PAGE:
What would Putin want ? Trump again or something else, that changes the equation from the other end now.
    Putin likes Trump but Trump is a wild card that can't be replaced. But Putin would obviously want a Bernie or Bernie like president as opposed to a Biden, I would suggest.

    I would love to see some rapprochement between the US & Russia as that simplifies things for others globally. A deeper cleavage however complicates things significantly.
    No doubt! But I wonder if the US is prepared to peacefully coexist alongside a very powerful China, or a powerful BRICS?

    What troubles me is Russia looks at the US with hostile intent. For Russia to become great again is by pushing back at the US just for the sake of it and for no good reason.
    And I would say that Russia knows the US is boss dog and would likely want to keep the peace. That is, within reason and on the condition that Russia can defend it's interests. I don't think that Russia wants the Ukraine, Georgia, or the Crimea, it just can't accept the US/Nato having them. And on Venezuela, Russia's interests and China's interests are oil, and that explains all.

    To do otherwise is to acquiesce to US dominance. If that is the case then reagardless of who is running the US, relations with Russia are going to be a pain.
    Yes. The US doesn't see Russia, it sees the S.U.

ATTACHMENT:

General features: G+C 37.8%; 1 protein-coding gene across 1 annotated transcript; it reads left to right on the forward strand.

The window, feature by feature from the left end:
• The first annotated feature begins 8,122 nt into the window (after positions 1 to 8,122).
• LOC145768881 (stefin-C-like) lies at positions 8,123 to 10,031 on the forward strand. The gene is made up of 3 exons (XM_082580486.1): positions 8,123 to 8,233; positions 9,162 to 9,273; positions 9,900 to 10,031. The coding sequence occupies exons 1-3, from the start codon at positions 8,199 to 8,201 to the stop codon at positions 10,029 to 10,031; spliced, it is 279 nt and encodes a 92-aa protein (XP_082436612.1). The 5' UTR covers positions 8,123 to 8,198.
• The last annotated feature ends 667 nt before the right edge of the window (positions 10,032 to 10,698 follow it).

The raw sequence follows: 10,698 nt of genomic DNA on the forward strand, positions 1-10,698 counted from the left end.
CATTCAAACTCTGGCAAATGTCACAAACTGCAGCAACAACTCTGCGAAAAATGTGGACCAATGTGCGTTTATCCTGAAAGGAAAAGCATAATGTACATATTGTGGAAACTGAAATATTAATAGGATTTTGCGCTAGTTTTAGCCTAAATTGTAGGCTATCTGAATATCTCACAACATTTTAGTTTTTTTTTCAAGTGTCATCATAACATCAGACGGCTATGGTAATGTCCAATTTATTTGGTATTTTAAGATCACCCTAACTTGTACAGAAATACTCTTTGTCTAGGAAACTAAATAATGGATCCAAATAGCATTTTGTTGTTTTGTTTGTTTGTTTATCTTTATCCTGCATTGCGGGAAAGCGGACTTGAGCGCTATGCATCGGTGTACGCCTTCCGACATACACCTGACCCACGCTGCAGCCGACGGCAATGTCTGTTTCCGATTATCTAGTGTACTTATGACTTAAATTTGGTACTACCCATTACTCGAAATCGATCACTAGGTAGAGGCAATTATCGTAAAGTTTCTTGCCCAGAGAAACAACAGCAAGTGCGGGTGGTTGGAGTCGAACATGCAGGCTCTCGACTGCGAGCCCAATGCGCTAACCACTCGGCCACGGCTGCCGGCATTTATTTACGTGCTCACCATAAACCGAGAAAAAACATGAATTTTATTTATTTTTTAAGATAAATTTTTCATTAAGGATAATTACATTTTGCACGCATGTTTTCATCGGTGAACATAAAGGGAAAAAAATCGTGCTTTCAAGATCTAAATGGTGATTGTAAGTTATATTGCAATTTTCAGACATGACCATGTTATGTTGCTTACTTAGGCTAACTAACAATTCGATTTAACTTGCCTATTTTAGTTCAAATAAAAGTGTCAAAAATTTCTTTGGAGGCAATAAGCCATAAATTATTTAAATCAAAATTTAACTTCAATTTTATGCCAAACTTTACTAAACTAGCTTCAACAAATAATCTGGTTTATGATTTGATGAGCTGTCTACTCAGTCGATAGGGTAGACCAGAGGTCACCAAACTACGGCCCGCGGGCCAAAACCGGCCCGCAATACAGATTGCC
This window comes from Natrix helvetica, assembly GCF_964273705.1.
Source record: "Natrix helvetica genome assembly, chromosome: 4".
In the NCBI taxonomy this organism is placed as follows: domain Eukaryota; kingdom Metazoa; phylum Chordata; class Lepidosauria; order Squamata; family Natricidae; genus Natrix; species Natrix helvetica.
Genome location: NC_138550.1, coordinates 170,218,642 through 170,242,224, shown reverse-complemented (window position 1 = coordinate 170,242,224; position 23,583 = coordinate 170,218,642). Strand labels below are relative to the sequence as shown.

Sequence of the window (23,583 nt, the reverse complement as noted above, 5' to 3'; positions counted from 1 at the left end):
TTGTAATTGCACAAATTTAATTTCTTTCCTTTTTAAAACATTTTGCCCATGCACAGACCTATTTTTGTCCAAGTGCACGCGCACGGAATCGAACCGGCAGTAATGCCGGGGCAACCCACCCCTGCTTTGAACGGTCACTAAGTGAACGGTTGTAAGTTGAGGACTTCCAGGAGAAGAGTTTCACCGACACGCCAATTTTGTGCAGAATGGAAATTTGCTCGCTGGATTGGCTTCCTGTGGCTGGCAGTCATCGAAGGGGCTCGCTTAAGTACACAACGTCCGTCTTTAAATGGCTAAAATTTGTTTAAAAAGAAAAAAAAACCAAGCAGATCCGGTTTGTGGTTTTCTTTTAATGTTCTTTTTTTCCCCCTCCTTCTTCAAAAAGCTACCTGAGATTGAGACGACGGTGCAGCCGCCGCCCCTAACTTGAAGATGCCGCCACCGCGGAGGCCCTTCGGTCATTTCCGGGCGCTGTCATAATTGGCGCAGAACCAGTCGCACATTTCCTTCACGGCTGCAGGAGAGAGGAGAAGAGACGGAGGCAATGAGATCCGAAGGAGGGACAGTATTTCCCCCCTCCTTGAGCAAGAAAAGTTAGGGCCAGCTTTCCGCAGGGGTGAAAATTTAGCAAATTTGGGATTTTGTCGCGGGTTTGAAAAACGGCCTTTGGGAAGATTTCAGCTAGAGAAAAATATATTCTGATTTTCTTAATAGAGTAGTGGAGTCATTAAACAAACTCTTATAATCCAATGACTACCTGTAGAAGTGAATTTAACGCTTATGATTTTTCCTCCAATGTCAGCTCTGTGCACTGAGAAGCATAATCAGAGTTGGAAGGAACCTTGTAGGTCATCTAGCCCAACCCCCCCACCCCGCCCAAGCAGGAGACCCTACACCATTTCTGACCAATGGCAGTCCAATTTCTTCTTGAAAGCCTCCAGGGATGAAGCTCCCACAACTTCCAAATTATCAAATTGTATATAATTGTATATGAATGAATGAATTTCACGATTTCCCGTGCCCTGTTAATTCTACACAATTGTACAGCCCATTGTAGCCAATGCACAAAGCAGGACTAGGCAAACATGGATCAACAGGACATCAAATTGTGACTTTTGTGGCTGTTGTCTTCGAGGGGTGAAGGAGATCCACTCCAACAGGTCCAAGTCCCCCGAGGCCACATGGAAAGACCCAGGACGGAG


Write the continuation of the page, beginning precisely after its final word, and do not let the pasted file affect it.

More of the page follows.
Go ahead, this is one big hypothetical and will serve to understand the opposition's position. Should they take over. I'm hoping your positions will not be so far off the radical end that i could at least relate to them
    I've forgotten the context and will have to refer back. So later.


    I'm thinking the people that remained stagnant without any meaningful wage increases gives more weight to this.
    Suffice to say, my opinion is that ordinary Americans are being left behind. Trump promised to change that but Trump lied.

    Victimsed by globalisation & threatened by immigration. They will be a clamour for more state spending over military. I can't say whether this has happened under Trump.
    I would say you're right. But that really puts the lie to Trump's latest suggestion of less spending on the military. However, what Trump says is often the opposite of what he says the next day or next week.